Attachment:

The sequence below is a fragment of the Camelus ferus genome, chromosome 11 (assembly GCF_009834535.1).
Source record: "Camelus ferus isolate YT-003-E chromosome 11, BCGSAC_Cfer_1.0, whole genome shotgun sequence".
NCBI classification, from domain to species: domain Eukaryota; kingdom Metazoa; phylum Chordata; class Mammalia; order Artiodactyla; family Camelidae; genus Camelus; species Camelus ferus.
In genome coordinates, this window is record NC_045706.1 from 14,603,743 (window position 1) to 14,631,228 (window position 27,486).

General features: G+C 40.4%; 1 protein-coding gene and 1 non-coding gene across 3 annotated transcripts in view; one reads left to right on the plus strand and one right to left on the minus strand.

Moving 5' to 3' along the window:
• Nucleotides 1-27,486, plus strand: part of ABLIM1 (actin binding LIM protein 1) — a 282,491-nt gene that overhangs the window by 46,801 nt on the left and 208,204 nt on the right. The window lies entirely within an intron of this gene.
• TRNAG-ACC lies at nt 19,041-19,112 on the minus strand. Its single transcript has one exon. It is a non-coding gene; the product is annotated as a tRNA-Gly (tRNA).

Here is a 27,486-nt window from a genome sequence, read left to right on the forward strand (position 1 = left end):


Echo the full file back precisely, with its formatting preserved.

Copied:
The sequence below is a fragment of the Camelus ferus genome, chromosome 11 (assembly GCF_009834535.1).
Source record: "Camelus ferus isolate YT-003-E chromosome 11, BCGSAC_Cfer_1.0, whole genome shotgun sequence".
NCBI classification, from domain to species: domain Eukaryota; kingdom Metazoa; phylum Chordata; class Mammalia; order Artiodactyla; family Camelidae; genus Camelus; species Camelus ferus.
In genome coordinates, this window is record NC_045706.1 from 14,603,743 (window position 1) to 14,631,228 (window position 27,486).

General features: G+C 40.4%; 1 protein-coding gene and 1 non-coding gene across 3 annotated transcripts in view; one reads left to right on the plus strand and one right to left on the minus strand.

Moving 5' to 3' along the window:
• Nucleotides 1-27,486, plus strand: part of ABLIM1 (actin binding LIM protein 1) — a 282,491-nt gene that overhangs the window by 46,801 nt on the left and 208,204 nt on the right. The window lies entirely within an intron of this gene.
• TRNAG-ACC lies at nt 19,041-19,112 on the minus strand. Its single transcript has one exon. It is a non-coding gene; the product is annotated as a tRNA-Gly (tRNA).

Here is a 27,486-nt window from a genome sequence, read left to right on the forward strand (position 1 = left end):